Friday, March 12, 2010


Anyone under a certain age won't understand or appreciate this bit. And it's not spiritual. I took this college class in Oklahoma wanting to add to my skills at work and be more adept at taking notes in other classes. Overall, I'm not very good at it -- but I use it still today when writing away from my computer -- OR, slyly, if writing a comment I don't want anyone to figure out if they come across it, sometimes even in my Bible. To me, THAT makes it worthwhile; in a culture where nothin' ain't hardly ever truly confidential if we've written it [or even thought it hard enough], shorthand has become a blessing since so few people in our present day can figure it out. [I came across this recently and today I started to pop it into the shorthand text book that I've had for many years, and decided to put it out to you first. NOW it will go into the book.]

In years to come
When people say,
"And what did you accomplish?"
It may depress us
To look back and think,
I'm going no place.
But, dear, take heart,
Although our lives
Aren't glorious as planned,
If nothing else
We'll say with pride,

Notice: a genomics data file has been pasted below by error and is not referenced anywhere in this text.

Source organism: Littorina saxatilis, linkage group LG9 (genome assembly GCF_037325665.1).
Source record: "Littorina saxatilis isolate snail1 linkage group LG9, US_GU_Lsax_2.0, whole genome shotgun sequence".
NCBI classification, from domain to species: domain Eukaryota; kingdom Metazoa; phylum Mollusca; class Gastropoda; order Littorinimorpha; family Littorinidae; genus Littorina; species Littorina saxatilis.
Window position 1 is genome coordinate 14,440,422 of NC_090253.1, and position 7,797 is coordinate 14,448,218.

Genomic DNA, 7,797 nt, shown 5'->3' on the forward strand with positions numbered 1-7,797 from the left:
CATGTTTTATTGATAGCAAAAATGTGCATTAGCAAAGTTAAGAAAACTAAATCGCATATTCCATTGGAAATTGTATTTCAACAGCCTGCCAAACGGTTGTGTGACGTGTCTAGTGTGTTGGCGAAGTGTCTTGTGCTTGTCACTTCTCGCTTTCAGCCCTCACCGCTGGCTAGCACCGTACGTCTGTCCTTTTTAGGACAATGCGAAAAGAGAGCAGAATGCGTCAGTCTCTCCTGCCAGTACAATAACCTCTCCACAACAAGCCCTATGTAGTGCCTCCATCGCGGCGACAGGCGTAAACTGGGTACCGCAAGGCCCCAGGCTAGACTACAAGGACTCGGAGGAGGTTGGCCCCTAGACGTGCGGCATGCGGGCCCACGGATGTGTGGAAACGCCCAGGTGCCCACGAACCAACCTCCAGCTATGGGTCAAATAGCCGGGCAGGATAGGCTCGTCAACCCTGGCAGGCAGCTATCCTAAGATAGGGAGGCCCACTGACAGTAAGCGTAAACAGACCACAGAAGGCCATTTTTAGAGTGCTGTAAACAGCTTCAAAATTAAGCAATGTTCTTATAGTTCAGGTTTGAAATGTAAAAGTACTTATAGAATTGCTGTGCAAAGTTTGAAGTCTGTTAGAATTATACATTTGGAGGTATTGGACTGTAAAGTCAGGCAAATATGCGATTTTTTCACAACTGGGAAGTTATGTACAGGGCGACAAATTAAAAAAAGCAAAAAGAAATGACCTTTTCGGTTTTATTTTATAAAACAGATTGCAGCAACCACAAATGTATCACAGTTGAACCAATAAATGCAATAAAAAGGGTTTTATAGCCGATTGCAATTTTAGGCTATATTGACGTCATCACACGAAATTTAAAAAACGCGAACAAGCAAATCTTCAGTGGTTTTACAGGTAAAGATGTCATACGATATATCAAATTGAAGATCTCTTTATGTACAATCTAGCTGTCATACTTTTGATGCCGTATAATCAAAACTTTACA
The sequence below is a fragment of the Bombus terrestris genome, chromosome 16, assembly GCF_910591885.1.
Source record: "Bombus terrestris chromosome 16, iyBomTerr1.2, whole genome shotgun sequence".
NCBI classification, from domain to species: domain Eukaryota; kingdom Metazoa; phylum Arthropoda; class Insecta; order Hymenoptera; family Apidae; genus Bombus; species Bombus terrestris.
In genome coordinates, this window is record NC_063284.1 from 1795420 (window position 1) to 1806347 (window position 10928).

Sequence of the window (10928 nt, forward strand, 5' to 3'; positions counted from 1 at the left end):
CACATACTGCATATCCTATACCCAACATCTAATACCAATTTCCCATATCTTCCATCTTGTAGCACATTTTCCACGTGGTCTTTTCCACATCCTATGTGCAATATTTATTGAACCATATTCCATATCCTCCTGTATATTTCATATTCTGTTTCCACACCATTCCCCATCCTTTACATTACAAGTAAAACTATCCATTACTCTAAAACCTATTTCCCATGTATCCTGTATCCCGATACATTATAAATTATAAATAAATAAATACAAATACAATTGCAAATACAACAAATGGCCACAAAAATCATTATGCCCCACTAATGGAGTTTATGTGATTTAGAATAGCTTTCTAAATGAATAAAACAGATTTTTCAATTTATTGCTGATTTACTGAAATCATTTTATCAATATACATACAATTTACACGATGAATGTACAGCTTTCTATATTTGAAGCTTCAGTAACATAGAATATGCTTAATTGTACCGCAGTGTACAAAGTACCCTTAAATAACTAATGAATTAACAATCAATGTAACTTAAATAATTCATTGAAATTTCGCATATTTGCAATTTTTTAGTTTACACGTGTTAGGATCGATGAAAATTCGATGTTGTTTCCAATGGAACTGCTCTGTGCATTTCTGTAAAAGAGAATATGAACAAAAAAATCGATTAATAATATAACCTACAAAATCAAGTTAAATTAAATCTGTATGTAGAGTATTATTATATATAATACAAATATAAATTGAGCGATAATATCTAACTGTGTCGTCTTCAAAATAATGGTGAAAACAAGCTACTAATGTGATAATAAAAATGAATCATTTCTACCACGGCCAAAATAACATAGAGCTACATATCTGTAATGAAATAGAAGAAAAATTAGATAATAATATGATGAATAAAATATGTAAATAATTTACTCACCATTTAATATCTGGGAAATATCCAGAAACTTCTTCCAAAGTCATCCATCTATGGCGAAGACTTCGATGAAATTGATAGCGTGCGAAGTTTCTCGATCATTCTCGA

"I made it through shorthand."

I know this poem
Really stinks
In meter and in rhyme.
I grasp at straws
But a good poem
Takes not just skill, but time.
For four whole months,
Time has fled
The hours sift like sand.
We've done nothing else
Than, day and night,
More shorthand, Shorthand, SHORTHAND!

Our children scream,
Our husbands fuss,
Our friends all think we're crazy.
We may have flaws
But we found out
No one can say we're lazy.
The midnight oil is burning low,
The flame will not be fanned --
'Cuz we're burned out.
We say "Farewell"
To each other -- and to shorthand.

To my classmates
Finals Night
April 30, 1984


S. Etole said...

Unfortunately, I can't always read my own shorthand ... but amen to your sentiments!

Beth said...

My mother took shorthand many years ago. She's been gone now 11 years--she left behind a journal that neither Dad or I could read because it was in shorthand (He's now gone also). Oh and her name was Shirley!
I enjoy your blog.

Jeanne Frances Klaver said...

I took shorthand, too. When I got a job and had to use it, there was a lot of guessing going on!

caryjo said...

I still struggle when I have shorthand notes, mixed in with my regular writing, and somehow have managed to go months or years between the translations. Really makes my brain work hard... sometimes much TOO hard.